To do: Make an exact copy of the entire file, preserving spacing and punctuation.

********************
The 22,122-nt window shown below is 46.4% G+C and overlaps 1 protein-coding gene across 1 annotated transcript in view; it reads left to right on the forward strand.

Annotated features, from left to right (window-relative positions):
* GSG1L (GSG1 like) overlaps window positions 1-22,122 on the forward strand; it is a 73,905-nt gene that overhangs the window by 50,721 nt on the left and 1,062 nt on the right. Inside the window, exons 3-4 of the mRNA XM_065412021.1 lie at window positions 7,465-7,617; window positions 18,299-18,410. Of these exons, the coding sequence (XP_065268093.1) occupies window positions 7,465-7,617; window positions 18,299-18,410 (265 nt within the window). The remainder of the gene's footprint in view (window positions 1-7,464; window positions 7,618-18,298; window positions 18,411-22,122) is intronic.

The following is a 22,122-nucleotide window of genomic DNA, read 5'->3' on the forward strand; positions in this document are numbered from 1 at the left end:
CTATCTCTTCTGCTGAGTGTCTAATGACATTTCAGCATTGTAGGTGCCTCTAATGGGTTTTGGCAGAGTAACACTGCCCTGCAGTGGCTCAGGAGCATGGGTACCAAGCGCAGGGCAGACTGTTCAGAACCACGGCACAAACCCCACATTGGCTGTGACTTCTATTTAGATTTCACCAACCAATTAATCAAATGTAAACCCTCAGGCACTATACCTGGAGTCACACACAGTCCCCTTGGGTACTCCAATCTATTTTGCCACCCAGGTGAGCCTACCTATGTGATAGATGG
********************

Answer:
The 22,122-nt window shown below is 46.4% G+C and overlaps 1 protein-coding gene across 1 annotated transcript in view; it reads left to right on the forward strand.

Annotated features, from left to right (window-relative positions):
* GSG1L (GSG1 like) overlaps window positions 1-22,122 on the forward strand; it is a 73,905-nt gene that overhangs the window by 50,721 nt on the left and 1,062 nt on the right. Inside the window, exons 3-4 of the mRNA XM_065412021.1 lie at window positions 7,465-7,617; window positions 18,299-18,410. Of these exons, the coding sequence (XP_065268093.1) occupies window positions 7,465-7,617; window positions 18,299-18,410 (265 nt within the window). The remainder of the gene's footprint in view (window positions 1-7,464; window positions 7,618-18,298; window positions 18,411-22,122) is intronic.

The following is a 22,122-nucleotide window of genomic DNA, read 5'->3' on the forward strand; positions in this document are numbered from 1 at the left end:
CTATCTCTTCTGCTGAGTGTCTAATGACATTTCAGCATTGTAGGTGCCTCTAATGGGTTTTGGCAGAGTAACACTGCCCTGCAGTGGCTCAGGAGCATGGGTACCAAGCGCAGGGCAGACTGTTCAGAACCACGGCACAAACCCCACATTGGCTGTGACTTCTATTTAGATTTCACCAACCAATTAATCAAATGTAAACCCTCAGGCACTATACCTGGAGTCACACACAGTCCCCTTGGGTACTCCAATCTATTTTGCCACCCAGGTGAGCCTACCTATGTGATAGATGG